I’m trying to complete a degree to the best possible standard I can. I have three assignments due in at the end of term, as well as the continuation of the final year project. The three assignments consists of a 2,500 word non-fiction for children narrative, a 3,000 word opening for a children’s fiction story and a 2,500 word short story. When you factor in bibliography, various appendix elements and accompanying synopsis, the grand total reaches over 10,000 words. Over ten thousand words in just over three weeks.
Fine perhaps, if there was nothing else vying for attention. But there are still lectures and extra-curricular discussions to attend. Not forgetting work shop sessions with course mates to discuss stories. I strive to check in with my family also, calling up my sister or writing a letter to my grandmother. I make a vague attempt at a social life with a rare meal out, or having a friend over for a cup of tea. I feel compelled to supply the kind demand for my company.
And Christmas is on the horizon don’t you know. There are presents to buy and wrap. Some take priority, as fellow students will soon be returning home for the holidays. So the home made gifts have to be ready far sooner than the 25th. The chap is celebrating his twentieth birthday next month too, which consists of more presents, more travel, more memories made. Time spent with him is precious.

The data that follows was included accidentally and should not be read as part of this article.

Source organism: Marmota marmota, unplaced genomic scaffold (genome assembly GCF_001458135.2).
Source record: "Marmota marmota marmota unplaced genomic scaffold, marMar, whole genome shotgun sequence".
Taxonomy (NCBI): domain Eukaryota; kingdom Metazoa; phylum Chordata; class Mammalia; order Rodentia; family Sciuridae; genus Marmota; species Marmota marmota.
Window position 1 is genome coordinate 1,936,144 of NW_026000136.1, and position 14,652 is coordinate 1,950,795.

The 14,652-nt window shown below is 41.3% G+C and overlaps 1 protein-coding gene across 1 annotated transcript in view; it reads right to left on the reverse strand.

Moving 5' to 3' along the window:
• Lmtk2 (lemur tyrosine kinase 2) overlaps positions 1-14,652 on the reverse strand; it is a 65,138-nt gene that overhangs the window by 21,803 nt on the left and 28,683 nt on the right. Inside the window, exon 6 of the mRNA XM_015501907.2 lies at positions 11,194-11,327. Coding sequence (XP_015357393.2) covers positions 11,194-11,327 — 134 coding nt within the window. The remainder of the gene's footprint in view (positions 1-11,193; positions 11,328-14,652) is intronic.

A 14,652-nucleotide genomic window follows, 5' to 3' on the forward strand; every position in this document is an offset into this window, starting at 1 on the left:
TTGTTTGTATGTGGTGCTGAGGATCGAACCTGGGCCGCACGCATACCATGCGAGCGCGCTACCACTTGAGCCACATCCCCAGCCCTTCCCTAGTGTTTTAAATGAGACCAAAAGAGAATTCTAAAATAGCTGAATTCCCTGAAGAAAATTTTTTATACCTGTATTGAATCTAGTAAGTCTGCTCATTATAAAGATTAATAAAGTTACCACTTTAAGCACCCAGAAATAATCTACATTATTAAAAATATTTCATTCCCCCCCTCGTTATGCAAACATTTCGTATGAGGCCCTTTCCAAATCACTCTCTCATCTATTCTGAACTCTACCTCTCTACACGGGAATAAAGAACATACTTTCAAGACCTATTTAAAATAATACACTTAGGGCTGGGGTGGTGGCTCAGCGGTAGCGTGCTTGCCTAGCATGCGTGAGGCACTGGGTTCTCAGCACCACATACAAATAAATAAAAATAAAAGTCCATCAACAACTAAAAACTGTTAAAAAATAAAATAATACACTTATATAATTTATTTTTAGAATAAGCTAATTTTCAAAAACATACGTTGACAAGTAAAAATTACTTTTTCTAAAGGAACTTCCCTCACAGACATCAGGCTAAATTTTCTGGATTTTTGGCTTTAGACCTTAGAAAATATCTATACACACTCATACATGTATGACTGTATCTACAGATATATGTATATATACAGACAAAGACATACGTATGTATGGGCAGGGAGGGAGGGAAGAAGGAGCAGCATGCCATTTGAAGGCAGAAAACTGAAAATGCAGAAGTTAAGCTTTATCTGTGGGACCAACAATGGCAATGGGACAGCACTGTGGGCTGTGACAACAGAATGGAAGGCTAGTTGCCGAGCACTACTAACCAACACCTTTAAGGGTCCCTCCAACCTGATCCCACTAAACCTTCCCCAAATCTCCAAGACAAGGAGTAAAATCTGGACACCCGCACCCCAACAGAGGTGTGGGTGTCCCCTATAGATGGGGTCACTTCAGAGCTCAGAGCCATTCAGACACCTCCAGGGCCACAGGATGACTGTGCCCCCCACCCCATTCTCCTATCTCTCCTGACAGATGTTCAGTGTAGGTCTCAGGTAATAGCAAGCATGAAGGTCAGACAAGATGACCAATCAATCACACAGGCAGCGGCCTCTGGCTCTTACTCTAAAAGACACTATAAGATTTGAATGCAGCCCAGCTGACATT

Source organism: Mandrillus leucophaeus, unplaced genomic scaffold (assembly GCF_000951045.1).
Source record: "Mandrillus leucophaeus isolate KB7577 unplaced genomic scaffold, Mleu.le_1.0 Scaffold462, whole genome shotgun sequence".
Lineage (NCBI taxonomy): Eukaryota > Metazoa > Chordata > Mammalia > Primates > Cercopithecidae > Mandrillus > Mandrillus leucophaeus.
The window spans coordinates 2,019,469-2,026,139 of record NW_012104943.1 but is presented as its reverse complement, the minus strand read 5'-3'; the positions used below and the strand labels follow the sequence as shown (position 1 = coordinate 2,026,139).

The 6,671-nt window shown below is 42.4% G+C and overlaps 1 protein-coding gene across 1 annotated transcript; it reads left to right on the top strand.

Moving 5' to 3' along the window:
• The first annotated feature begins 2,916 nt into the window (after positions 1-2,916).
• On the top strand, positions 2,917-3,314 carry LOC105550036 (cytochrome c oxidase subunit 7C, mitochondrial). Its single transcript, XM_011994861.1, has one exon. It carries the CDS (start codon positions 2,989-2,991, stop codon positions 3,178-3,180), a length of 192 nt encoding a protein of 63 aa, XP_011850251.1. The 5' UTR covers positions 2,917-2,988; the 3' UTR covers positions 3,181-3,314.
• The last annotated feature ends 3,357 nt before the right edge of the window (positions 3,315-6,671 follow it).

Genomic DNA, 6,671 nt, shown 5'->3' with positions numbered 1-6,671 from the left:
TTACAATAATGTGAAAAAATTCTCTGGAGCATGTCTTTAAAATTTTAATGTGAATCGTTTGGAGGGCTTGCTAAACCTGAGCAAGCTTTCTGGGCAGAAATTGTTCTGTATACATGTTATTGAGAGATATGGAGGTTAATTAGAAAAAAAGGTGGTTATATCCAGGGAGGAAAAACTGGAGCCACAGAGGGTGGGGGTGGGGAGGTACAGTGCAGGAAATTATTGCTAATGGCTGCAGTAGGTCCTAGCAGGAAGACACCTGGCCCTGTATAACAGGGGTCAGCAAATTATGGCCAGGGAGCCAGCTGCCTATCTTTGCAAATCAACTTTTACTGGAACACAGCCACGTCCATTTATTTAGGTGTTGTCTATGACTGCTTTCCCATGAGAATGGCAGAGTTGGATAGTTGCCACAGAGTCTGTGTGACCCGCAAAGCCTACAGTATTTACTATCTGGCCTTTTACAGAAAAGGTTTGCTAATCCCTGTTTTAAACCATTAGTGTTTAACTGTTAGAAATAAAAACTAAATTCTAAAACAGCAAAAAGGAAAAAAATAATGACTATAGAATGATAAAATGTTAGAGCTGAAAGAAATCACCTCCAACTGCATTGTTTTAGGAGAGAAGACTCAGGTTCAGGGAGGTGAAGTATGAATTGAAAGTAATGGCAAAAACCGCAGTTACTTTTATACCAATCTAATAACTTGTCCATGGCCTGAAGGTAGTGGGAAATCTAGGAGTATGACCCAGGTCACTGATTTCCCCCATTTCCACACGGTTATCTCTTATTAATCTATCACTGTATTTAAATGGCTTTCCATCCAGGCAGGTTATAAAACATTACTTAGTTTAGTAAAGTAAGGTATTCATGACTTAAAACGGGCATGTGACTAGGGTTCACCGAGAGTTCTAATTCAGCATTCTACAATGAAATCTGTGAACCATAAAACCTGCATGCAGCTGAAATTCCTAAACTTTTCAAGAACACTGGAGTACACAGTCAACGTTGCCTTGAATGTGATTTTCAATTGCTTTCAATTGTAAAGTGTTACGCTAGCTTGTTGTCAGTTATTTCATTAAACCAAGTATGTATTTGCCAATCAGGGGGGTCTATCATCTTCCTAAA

I have two blogs to regularly update, plus various correspondents with email to engage with. They serve as an outlet of enjoyment, but also a chance to practice my writing. I also have my domestic duties to keep up with. I have to source my food, that has to be on budget, gluten-free and vaguely healthy to maintain the body that society of today expects of me. The cooking of the dishes takes up time, and then there’s the washing up. There is always washing up, just as there is always a pile of laundry in the corner.
On top of all this, I still have to find the effort to wash and clothe myself each morning. A course-mate said to me yesterday: “you always dress so well Rebecca.” I cannot tell you how much her compliment meant to me. For if I look cool, calm and collected on the outside, that means the paradox within is thankfully concealed. The mask is firmly in place, now where can I get a cape?